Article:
Tips For Visiting the Sistine Chapel
Measures are presently in place to ensure visits can take place in the best and safest conditions, and prevail over the ordinary conditions. Entry to the Vatican Museums is by obligatory online booking.
From July 1, 2021
Monday to Thursday: 8.30am to 6.30pm with last entry at 4.30pm
Friday and Saturday: 8.30am to 10.30pm with last entry 8.30pm
Visitors are required to leave the halls 30 minutes before museum closing time.
A small number of tour groups, like our Pristine Sistine tour, are allowed inside before the Vatican opens to the public each day. For the most exclusive Vatican imaginable, join our VIP Vatican Key Master’s Tour: Unlock the Sistine Chapel, where you enter before dawn and travel with the Key Master as he unlocks silent rooms and galleries.
The extraordinary openings on the last Sunday of the month are suspended.
Closed: Sundays, 25th and 26th of December (Christmas and St. Stephen’s Day) ; January 1, 6; February 11, 22; March 19, 28; June 29 (the Feasts of St. Peter and Paul); August 15; November 1; December 8.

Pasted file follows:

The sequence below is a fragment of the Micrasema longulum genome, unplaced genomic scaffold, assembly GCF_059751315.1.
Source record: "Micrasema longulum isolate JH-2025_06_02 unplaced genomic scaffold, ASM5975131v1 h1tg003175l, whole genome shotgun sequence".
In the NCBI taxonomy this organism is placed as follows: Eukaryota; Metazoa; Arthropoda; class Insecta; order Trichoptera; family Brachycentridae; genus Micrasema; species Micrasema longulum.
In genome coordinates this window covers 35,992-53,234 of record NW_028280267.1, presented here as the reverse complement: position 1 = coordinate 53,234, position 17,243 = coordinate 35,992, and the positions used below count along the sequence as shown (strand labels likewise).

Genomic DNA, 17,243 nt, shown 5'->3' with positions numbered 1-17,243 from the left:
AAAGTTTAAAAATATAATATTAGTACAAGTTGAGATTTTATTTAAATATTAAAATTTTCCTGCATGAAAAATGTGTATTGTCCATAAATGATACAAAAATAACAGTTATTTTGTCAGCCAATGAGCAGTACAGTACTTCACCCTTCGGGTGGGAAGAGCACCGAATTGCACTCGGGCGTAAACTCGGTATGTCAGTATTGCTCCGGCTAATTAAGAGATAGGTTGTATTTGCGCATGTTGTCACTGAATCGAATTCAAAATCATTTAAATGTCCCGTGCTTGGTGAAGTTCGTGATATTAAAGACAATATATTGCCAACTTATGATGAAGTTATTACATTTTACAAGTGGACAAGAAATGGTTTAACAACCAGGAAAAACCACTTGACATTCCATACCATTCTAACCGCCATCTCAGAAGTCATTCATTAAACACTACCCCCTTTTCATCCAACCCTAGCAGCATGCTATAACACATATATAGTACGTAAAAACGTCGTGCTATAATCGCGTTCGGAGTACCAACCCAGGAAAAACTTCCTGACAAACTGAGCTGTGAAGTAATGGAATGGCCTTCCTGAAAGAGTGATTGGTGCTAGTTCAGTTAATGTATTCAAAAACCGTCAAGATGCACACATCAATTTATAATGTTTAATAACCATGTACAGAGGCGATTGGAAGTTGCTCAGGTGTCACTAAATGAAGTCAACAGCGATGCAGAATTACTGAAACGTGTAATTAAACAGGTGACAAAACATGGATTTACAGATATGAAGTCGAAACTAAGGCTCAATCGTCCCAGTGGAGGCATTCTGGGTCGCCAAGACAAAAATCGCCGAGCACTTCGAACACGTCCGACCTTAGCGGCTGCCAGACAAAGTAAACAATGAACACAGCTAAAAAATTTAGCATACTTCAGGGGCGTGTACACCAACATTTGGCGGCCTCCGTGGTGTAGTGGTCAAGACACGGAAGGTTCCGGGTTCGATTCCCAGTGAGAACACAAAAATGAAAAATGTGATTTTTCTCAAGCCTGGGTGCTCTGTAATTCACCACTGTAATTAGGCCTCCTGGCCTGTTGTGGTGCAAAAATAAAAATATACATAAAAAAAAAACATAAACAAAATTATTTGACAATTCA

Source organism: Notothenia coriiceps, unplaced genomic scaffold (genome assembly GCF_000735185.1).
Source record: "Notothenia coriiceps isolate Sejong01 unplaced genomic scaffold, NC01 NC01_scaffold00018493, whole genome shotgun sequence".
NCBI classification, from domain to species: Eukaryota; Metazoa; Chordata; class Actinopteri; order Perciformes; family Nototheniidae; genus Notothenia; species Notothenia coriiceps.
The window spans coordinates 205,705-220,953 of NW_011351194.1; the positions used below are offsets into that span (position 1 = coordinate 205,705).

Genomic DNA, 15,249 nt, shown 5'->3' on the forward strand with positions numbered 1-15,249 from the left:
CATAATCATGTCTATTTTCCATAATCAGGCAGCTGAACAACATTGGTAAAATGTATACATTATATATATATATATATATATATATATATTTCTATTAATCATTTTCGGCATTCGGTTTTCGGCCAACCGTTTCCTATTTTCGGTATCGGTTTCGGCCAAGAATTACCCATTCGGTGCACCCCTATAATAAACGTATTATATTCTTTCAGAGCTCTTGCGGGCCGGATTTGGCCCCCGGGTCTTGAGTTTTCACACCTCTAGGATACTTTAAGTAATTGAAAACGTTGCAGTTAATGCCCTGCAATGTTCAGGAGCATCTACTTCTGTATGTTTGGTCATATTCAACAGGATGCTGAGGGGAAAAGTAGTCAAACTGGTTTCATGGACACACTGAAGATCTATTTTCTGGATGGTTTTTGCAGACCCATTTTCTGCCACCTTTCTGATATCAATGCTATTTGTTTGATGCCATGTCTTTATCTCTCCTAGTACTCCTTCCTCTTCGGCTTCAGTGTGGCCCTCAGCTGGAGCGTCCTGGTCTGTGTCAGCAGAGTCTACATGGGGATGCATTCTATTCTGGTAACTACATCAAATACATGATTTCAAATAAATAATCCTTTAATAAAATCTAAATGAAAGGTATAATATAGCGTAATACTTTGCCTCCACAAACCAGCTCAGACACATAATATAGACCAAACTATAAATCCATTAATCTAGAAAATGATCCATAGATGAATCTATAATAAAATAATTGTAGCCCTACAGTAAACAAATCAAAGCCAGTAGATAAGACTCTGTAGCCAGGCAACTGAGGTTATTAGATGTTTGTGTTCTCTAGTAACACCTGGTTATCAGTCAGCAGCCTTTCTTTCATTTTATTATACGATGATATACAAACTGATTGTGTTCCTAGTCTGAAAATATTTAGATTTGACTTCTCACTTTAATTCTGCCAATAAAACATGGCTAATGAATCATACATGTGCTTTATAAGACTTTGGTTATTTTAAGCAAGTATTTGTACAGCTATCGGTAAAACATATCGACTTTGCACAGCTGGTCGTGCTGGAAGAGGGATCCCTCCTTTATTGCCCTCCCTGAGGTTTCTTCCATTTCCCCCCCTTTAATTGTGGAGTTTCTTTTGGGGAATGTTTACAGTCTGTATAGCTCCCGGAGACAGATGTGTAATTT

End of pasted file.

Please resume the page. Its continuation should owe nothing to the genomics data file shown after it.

Check the Vatican website for more information on holiday closings and special openings.
Rules for visiting the Vatican Museums
The rules of the Vatican are strict and pretty uncompromising – please familiarise yourself with them before attempting to visit. To ensure that visits can take place in the best and safest conditions, please read “Coronavirus” Emergency Modalities, procedures and rules for visits to the Vatican Museums
The Sistine Chapel is a holy place – as such both men and women should be sure to wear clothes that cover their shoulders and knees. Occasionally, visitors get away with wearing a bit less but it’s best not to risk it. Hats are also not allowed.